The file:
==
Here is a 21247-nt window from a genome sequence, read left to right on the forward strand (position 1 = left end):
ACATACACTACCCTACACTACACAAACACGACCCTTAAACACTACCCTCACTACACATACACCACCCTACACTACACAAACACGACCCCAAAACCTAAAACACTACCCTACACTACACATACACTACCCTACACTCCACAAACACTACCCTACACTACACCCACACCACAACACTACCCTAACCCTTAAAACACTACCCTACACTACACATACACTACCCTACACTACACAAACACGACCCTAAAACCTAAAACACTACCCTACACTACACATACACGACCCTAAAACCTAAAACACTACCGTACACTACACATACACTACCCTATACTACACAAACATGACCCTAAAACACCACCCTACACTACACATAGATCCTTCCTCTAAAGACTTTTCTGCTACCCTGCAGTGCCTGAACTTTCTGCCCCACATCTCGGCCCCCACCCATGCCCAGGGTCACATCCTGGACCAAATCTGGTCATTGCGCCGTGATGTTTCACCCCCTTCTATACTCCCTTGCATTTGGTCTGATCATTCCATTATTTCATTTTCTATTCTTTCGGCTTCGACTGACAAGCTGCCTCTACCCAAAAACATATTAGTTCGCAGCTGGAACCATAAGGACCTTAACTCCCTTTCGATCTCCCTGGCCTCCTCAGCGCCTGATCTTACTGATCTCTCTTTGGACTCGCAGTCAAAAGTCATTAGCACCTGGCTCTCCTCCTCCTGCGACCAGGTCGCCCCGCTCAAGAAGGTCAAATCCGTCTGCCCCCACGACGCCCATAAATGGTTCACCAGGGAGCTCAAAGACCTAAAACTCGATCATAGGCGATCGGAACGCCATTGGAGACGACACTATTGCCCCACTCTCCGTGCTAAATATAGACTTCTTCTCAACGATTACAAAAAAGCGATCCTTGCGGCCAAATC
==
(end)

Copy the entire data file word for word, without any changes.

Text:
Here is a 21247-nt window from a genome sequence, read left to right on the forward strand (position 1 = left end):
ACATACACTACCCTACACTACACAAACACGACCCTTAAACACTACCCTCACTACACATACACCACCCTACACTACACAAACACGACCCCAAAACCTAAAACACTACCCTACACTACACATACACTACCCTACACTCCACAAACACTACCCTACACTACACCCACACCACAACACTACCCTAACCCTTAAAACACTACCCTACACTACACATACACTACCCTACACTACACAAACACGACCCTAAAACCTAAAACACTACCCTACACTACACATACACGACCCTAAAACCTAAAACACTACCGTACACTACACATACACTACCCTATACTACACAAACATGACCCTAAAACACCACCCTACACTACACATAGATCCTTCCTCTAAAGACTTTTCTGCTACCCTGCAGTGCCTGAACTTTCTGCCCCACATCTCGGCCCCCACCCATGCCCAGGGTCACATCCTGGACCAAATCTGGTCATTGCGCCGTGATGTTTCACCCCCTTCTATACTCCCTTGCATTTGGTCTGATCATTCCATTATTTCATTTTCTATTCTTTCGGCTTCGACTGACAAGCTGCCTCTACCCAAAAACATATTAGTTCGCAGCTGGAACCATAAGGACCTTAACTCCCTTTCGATCTCCCTGGCCTCCTCAGCGCCTGATCTTACTGATCTCTCTTTGGACTCGCAGTCAAAAGTCATTAGCACCTGGCTCTCCTCCTCCTGCGACCAGGTCGCCCCGCTCAAGAAGGTCAAATCCGTCTGCCCCCACGACGCCCATAAATGGTTCACCAGGGAGCTCAAAGACCTAAAACTCGATCATAGGCGATCGGAACGCCATTGGAGACGACACTATTGCCCCACTCTCCGTGCTAAATATAGACTTCTTCTCAACGATTACAAAAAAGCGATCCTTGCGGCCAAATC